The 21st Century King James Version is a minor update of the King James Version. However, unlike the New King James Version, it does not alter the language significantly from the 1611 version, retaining the old-style "thees" and "thous". What it does attempt to do though is to replace some of the vocabulary which no longer would make sense to a modern reader. ...more on Wikipedia about "21st Century King James Version"
A Conservative Version (ACV) is the name of a Bible translation by Walter L. Porter. It is, as the name suggests, a very conservative translation. That is, it is a very literal translation, very much following formal equivalence translation principles. ...more on Wikipedia about "A Conservative Version"
The Alexandrian text-type (also called Neutral or Egyptian) is a group of early manuscripts of the New Testament in the original Greek. The oldest near-complete manuscripts of the New Testament belong to this text-type, and are known as Codex Vaticanus in the Vatican library and Codex Sinaiticus in the British Museum. The earliest papyri manuscripts of the New Testament such as P66 and P75 from the 2nd century also are of the Alexandrian type. ...more on Wikipedia about "Alexandrian text-type"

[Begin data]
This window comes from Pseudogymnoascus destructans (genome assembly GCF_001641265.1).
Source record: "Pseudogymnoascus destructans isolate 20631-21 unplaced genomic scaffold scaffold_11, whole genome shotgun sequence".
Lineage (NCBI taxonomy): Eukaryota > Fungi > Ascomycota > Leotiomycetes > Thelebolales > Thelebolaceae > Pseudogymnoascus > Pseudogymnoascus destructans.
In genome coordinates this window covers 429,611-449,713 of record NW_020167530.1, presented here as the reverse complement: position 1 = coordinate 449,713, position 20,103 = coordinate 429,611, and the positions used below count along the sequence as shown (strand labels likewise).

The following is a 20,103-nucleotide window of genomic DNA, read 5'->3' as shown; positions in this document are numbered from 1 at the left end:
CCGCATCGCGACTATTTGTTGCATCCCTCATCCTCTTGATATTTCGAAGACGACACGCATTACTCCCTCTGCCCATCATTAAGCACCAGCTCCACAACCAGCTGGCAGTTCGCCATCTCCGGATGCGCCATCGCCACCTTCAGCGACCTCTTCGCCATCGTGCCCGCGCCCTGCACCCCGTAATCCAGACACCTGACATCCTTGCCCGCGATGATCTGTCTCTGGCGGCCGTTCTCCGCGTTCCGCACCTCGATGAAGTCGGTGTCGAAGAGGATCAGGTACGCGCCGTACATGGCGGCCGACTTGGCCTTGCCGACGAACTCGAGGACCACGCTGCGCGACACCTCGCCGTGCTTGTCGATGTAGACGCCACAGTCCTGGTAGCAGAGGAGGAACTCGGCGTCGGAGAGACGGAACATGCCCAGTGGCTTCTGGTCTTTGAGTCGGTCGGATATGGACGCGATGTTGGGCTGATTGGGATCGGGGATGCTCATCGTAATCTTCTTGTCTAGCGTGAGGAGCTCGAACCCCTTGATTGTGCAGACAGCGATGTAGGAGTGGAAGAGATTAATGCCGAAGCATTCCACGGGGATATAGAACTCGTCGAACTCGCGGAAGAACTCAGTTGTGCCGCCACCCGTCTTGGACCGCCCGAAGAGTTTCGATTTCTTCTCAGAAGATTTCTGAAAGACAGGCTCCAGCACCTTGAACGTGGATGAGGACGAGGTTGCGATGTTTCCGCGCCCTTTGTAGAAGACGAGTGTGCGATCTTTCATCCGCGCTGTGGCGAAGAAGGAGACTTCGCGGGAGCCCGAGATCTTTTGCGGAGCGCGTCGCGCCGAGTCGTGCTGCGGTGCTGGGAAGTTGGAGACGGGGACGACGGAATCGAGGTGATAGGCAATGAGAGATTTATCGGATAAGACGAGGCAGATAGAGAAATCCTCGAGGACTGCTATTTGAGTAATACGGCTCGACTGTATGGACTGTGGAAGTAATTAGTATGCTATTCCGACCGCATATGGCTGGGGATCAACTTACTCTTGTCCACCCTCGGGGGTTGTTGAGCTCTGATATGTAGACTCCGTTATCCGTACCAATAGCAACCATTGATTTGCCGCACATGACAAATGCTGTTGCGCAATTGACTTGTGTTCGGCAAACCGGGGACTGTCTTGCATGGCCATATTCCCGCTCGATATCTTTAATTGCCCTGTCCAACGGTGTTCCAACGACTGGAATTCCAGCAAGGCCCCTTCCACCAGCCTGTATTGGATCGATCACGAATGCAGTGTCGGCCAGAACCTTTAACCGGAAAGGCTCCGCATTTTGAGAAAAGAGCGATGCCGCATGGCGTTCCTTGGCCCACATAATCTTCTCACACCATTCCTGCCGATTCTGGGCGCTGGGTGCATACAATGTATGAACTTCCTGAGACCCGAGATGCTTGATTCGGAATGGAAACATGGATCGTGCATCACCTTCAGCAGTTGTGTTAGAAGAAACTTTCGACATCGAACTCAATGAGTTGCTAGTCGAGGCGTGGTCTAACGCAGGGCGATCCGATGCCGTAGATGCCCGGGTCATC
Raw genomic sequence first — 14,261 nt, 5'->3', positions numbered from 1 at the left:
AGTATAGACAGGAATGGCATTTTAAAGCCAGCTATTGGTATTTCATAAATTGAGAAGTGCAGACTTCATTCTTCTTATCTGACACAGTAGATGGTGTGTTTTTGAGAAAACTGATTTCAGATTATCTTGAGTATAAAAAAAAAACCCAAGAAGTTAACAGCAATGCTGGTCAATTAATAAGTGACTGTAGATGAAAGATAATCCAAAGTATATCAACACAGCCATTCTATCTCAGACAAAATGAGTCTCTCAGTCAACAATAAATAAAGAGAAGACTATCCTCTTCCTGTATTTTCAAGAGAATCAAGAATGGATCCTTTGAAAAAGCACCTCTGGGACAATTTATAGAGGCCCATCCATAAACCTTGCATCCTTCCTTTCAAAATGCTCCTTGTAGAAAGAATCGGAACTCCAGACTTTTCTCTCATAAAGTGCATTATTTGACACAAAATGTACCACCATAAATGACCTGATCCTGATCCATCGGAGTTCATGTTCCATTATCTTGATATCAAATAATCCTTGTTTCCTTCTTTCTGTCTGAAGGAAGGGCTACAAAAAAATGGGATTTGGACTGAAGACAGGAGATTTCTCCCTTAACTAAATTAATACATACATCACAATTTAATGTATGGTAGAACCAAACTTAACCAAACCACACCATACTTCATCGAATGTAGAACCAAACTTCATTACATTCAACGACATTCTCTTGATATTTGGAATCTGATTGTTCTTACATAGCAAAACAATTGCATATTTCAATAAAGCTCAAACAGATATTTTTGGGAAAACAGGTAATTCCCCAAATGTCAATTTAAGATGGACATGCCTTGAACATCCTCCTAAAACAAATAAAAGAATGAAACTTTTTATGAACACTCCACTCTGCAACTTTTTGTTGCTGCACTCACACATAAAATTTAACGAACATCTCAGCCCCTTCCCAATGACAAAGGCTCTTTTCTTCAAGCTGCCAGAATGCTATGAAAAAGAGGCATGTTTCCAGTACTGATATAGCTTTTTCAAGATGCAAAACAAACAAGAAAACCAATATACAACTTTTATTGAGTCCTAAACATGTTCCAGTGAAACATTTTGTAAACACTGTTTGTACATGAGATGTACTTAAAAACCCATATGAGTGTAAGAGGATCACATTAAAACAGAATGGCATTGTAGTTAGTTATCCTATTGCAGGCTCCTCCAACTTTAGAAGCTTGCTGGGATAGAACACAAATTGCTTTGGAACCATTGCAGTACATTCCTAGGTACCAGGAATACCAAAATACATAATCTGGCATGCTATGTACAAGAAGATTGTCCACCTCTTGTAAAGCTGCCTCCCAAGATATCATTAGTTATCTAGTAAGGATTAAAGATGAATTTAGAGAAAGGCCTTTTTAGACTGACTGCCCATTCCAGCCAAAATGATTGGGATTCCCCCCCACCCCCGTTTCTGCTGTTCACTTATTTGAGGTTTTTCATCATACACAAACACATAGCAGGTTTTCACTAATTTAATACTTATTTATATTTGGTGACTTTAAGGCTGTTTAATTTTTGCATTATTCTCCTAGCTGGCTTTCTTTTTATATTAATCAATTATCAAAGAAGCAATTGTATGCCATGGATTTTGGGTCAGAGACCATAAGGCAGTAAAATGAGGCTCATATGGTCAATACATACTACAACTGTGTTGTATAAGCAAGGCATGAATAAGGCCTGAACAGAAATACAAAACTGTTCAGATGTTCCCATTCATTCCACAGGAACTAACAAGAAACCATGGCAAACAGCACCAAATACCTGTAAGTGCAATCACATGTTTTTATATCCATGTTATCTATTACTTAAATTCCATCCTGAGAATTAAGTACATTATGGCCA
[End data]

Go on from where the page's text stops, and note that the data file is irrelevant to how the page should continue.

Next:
The American King James Version a new English edition of the Holy Bible by Michael Peter (Stone) Engelbrite, based on the King James Version. It is a simple word for word update from the King James English. Care has been taken to change nothing doctrinally, but to simply update the spelling and vocabulary. The grammar has not been changed to avoid altering the doctrine. ...more on Wikipedia about "American King James Version"
The Standard American Edition, Revised Version, more commonly known as the American Standard Version (ASV), is a version of the Bible that was released in 1901. ...more on Wikipedia about "American Standard Version"
The Amplified Bible (AMP) is an English translation of the Bible produced by The Lockman Foundation. The first edition was published in 1965. It is largely a revision of the American Standard Version of 1901, with reference made to various texts in the original languages. It is designed to "amplify" the text by using a system of punctuation and other typographical features to bring out all shades of meaning present in the original texts. ...more on Wikipedia about "Amplified Bible"
The Analytical-Literal Translation is, as the name implies, the a very literal translation of the Bible. It also includes aids within the text to help readers better understand the text. The new ALT is the first Bible version to be based on the second edition of Byzantine Majority Greek Text. ...more on Wikipedia about "Analytical-Literal Translation"